Wound Pattern Analysis

Hemorrhaged Lacerations to the Vagina and Perineum

According to the autopsy report by Dr. Ramoso, and visible in the autopsy photos, the victim sustained numerous lacerations to the genital area. These injuries are evidence of a sexual assault to the victim. The multiple lacerations and hemorrhaging appear to be the result of multiple attempts to forcefully penetrate the victim's vagina while she was alive.

These injuries appear to have been made by a foreign object that was larger than her vaginal opening, as suggested by the semi-symmetrical injuries to her exterior vagina. This foreign object also appears to have been more solid and inflexible than a penis, such as multiple human fingers, a wooden hammer handle, a commercial sexual insertion device, or a glass bottle. It is possible that more than one object was used to inflict these injures. However the lacerations nearest the vagina and nearest the perineum appear to have been made as the result of stretching, most likely during the attempts to insert the inflexible solid object.

These injuries appear to be punishment oriented. Punishment oriented force is a reactive expression of offender anger. This suggests that the offender is repaying the victim for real or perceived wrongs. Injuries involving punishment oriented force are characterized by the use of more physically aggressive force than is necessary to achieve victim compliance, as in this case.

This examiner saw no evidence that this act was intended to be lethal. If the offender had intended to kill the victim with a foreign object, it would have been inserted into the vaginal vault and subsequent internal injuries would be present.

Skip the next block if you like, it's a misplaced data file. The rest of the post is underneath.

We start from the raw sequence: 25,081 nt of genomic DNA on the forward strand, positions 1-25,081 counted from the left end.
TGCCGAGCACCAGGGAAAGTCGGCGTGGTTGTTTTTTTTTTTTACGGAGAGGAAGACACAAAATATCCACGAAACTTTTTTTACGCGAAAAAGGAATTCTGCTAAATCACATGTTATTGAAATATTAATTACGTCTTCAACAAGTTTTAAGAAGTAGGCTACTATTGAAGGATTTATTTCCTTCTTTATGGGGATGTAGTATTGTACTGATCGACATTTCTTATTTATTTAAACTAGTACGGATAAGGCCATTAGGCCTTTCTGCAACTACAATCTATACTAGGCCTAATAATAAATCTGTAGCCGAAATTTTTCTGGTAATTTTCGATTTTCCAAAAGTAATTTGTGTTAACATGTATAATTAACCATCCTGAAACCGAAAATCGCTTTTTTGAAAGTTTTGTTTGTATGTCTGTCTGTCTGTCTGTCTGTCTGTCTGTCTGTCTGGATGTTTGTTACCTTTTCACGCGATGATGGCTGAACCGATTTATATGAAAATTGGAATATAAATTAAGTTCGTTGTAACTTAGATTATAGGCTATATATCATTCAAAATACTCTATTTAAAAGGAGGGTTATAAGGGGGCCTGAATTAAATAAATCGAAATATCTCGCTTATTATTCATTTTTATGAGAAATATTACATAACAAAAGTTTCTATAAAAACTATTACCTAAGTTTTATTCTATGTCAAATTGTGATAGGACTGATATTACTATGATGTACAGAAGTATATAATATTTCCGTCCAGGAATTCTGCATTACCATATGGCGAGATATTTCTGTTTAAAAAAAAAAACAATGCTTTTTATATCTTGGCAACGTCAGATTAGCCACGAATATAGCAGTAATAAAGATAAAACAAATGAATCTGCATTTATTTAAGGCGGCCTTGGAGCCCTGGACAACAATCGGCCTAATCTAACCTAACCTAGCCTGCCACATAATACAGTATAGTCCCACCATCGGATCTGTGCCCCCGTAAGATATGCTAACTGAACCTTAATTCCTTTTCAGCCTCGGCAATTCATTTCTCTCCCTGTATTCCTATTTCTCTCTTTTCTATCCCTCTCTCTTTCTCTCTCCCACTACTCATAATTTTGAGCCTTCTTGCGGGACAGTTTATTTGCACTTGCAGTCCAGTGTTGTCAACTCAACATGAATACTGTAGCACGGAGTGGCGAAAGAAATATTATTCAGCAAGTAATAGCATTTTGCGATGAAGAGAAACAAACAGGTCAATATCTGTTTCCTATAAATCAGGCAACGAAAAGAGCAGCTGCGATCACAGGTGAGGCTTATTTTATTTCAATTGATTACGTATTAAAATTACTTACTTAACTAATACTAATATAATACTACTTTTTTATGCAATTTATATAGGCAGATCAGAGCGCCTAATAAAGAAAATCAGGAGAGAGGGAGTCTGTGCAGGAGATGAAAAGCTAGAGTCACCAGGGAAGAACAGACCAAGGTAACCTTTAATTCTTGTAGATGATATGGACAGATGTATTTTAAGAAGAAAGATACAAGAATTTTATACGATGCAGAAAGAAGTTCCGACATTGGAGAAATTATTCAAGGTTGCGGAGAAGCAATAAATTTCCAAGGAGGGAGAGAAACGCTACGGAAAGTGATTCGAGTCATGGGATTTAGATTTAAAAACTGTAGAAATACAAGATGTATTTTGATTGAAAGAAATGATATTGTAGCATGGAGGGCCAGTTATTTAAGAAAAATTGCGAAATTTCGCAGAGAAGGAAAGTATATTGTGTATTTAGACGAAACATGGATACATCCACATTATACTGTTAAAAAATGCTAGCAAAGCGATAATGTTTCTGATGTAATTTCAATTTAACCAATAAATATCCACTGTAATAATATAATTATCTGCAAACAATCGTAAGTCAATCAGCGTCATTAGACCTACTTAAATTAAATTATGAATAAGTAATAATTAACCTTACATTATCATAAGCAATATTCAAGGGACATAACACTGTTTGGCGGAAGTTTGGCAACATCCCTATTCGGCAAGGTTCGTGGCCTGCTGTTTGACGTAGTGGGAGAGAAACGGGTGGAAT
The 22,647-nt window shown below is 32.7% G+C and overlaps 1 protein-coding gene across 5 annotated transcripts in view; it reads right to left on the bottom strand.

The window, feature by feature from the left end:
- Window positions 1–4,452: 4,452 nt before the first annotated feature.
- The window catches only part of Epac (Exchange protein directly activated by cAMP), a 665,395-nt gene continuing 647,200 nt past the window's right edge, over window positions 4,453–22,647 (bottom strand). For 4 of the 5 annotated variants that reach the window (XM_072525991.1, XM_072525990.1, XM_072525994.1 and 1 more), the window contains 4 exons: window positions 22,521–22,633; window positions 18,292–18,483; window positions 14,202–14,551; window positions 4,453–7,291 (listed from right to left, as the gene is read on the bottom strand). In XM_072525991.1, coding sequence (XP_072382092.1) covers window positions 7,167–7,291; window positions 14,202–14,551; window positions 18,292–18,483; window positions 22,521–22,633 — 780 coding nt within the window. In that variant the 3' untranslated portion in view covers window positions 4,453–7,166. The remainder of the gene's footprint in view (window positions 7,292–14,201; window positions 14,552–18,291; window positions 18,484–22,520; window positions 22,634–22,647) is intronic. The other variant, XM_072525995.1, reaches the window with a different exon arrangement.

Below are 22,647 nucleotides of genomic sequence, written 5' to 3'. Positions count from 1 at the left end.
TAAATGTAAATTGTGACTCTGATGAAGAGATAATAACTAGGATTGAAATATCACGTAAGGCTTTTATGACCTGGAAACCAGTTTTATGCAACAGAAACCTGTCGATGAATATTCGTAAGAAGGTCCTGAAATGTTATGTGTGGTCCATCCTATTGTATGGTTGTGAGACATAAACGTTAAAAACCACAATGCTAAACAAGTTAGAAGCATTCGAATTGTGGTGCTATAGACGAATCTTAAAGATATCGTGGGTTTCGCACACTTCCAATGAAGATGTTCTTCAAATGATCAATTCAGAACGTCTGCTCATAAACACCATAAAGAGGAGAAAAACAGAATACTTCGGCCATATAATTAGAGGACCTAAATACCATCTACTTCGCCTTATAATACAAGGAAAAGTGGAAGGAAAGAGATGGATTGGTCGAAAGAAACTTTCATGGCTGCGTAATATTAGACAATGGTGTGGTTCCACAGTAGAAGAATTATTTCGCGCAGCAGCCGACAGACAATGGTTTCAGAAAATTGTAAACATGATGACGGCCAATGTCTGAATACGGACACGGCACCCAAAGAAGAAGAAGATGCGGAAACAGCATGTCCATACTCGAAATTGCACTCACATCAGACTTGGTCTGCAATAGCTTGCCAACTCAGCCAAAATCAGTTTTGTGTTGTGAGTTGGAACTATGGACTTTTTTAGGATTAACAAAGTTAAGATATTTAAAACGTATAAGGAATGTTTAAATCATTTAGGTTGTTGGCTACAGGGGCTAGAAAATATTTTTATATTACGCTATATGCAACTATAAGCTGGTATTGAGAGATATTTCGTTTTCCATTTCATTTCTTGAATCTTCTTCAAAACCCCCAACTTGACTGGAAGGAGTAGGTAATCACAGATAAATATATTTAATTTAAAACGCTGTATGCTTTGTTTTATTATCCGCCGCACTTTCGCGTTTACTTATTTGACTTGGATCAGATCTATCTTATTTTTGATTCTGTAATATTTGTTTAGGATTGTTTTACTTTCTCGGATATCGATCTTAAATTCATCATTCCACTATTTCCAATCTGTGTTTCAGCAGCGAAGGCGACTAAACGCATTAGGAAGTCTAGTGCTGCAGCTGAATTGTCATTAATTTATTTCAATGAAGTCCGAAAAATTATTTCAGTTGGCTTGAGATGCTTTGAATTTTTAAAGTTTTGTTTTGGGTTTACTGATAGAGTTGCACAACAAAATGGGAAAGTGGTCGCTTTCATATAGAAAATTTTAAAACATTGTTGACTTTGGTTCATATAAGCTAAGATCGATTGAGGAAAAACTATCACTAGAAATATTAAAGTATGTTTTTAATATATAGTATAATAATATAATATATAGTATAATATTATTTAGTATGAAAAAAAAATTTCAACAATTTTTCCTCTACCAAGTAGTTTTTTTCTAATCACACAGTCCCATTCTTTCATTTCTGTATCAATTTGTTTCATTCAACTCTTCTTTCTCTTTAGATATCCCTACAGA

This examiner saw no evidence that this act was intended to be sexually sadistic. These injuries appear to have been delivered in a very short period of time, and very forcefully as an expression of offender anger. Evidence of sexual sadism requires injuries that are calculated and inflicted over time to cause extended victim suffering, as well as evidence that the offender was sexually gratified by that suffering. As the offender did not take a great deal of time to inflict these wounds, this examiner cannot support the conclusion these injuries represent a sadistic intent.

Victim's Underwear Obstructing the Airway
According to the autopsy report by Dr. Ramoso, and visible in the autopsy photos, the victim's underwear was found in her mouth, protruding out about 1-1/4 inches past the lips and extending back into the posterior pharyngeal region. Though not visible in the autopsy photos made available to this examiner, Dr. Ramoso further notes that some of the underwear material "is obstructing the airway in the region of the oropharynx and nasopharynx." According to the autopsy report this appears to have caused "asphyxia by gagging."

The above strongly suggests that the underwear was placed in the victim's mouth while she was alive. Furthermore, this examiner has seen no documentation that refutes this suggestion. Therefore, based on the available information, this examiner agrees with that conclusion.